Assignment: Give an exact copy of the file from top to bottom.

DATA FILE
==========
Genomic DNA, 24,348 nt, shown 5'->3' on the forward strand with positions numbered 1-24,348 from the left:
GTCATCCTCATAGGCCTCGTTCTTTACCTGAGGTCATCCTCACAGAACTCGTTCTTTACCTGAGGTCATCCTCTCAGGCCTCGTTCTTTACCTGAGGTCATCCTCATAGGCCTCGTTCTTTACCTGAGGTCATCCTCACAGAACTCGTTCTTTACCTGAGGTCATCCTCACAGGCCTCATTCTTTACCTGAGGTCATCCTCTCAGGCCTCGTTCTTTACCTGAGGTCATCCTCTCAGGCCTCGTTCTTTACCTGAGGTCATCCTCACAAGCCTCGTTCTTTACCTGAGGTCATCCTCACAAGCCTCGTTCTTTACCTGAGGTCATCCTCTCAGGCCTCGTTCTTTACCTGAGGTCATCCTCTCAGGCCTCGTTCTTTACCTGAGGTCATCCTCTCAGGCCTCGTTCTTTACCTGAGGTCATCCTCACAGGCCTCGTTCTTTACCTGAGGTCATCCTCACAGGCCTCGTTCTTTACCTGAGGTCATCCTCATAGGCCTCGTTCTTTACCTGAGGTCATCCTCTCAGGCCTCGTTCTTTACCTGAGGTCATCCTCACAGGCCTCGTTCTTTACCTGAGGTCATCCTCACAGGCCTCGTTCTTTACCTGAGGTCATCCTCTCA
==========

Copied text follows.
Genomic DNA, 24,348 nt, shown 5'->3' on the forward strand with positions numbered 1-24,348 from the left:
GTCATCCTCATAGGCCTCGTTCTTTACCTGAGGTCATCCTCACAGAACTCGTTCTTTACCTGAGGTCATCCTCTCAGGCCTCGTTCTTTACCTGAGGTCATCCTCATAGGCCTCGTTCTTTACCTGAGGTCATCCTCACAGAACTCGTTCTTTACCTGAGGTCATCCTCACAGGCCTCATTCTTTACCTGAGGTCATCCTCTCAGGCCTCGTTCTTTACCTGAGGTCATCCTCTCAGGCCTCGTTCTTTACCTGAGGTCATCCTCACAAGCCTCGTTCTTTACCTGAGGTCATCCTCACAAGCCTCGTTCTTTACCTGAGGTCATCCTCTCAGGCCTCGTTCTTTACCTGAGGTCATCCTCTCAGGCCTCGTTCTTTACCTGAGGTCATCCTCTCAGGCCTCGTTCTTTACCTGAGGTCATCCTCACAGGCCTCGTTCTTTACCTGAGGTCATCCTCACAGGCCTCGTTCTTTACCTGAGGTCATCCTCATAGGCCTCGTTCTTTACCTGAGGTCATCCTCTCAGGCCTCGTTCTTTACCTGAGGTCATCCTCACAGGCCTCGTTCTTTACCTGAGGTCATCCTCACAGGCCTCGTTCTTTACCTGAGGTCATCCTCTCA